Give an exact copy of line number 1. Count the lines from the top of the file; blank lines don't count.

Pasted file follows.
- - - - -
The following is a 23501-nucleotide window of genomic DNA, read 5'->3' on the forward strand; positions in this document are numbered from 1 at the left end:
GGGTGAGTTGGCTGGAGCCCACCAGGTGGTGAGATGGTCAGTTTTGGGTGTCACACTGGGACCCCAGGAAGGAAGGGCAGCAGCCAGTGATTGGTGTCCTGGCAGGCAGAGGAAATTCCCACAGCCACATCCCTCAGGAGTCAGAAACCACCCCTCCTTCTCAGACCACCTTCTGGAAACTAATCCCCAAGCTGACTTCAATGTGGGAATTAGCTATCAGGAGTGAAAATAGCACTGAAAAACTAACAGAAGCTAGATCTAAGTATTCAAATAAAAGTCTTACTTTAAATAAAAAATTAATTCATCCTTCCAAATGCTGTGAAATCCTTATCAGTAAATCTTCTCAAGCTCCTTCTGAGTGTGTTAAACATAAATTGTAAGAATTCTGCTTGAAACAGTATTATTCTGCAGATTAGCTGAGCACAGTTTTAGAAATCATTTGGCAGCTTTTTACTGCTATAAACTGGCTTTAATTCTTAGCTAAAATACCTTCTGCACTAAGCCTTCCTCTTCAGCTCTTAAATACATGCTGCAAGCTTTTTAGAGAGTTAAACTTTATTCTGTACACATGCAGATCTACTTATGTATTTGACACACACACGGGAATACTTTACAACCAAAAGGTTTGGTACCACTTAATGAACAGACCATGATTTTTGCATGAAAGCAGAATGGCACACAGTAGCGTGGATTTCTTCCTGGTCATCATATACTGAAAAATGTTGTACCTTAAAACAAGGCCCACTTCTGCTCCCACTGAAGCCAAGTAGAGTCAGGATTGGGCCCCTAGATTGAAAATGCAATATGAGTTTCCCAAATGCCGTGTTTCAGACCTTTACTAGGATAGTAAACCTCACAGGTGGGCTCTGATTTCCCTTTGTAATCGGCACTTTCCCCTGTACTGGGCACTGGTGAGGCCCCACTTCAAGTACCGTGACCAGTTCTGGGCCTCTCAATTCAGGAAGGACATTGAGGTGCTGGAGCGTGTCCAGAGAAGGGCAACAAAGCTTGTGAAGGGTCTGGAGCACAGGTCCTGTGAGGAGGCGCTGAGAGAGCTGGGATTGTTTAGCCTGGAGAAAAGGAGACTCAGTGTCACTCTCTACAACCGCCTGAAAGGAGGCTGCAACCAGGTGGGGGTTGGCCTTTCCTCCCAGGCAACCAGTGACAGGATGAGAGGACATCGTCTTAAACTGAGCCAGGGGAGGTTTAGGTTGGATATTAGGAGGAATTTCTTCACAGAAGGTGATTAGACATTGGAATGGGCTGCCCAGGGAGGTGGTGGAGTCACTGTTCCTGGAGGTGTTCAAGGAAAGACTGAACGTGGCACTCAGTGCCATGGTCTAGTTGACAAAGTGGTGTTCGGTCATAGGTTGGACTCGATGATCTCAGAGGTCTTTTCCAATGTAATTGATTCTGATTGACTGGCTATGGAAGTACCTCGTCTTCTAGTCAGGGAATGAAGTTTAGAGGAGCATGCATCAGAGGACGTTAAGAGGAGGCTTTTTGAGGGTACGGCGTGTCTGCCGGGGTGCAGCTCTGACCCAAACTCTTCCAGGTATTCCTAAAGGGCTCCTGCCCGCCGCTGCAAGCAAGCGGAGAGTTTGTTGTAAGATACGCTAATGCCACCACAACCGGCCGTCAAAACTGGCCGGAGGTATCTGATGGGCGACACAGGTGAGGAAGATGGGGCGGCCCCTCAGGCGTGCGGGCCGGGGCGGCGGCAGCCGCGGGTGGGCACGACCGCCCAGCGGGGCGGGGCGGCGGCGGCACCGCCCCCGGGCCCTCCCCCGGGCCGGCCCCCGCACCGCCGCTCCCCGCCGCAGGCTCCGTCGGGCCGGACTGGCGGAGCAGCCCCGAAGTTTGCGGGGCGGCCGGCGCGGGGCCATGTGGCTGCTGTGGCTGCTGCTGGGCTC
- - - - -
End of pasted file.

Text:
The following is a 23501-nucleotide window of genomic DNA, read 5'->3' on the forward strand; positions in this document are numbered from 1 at the left end: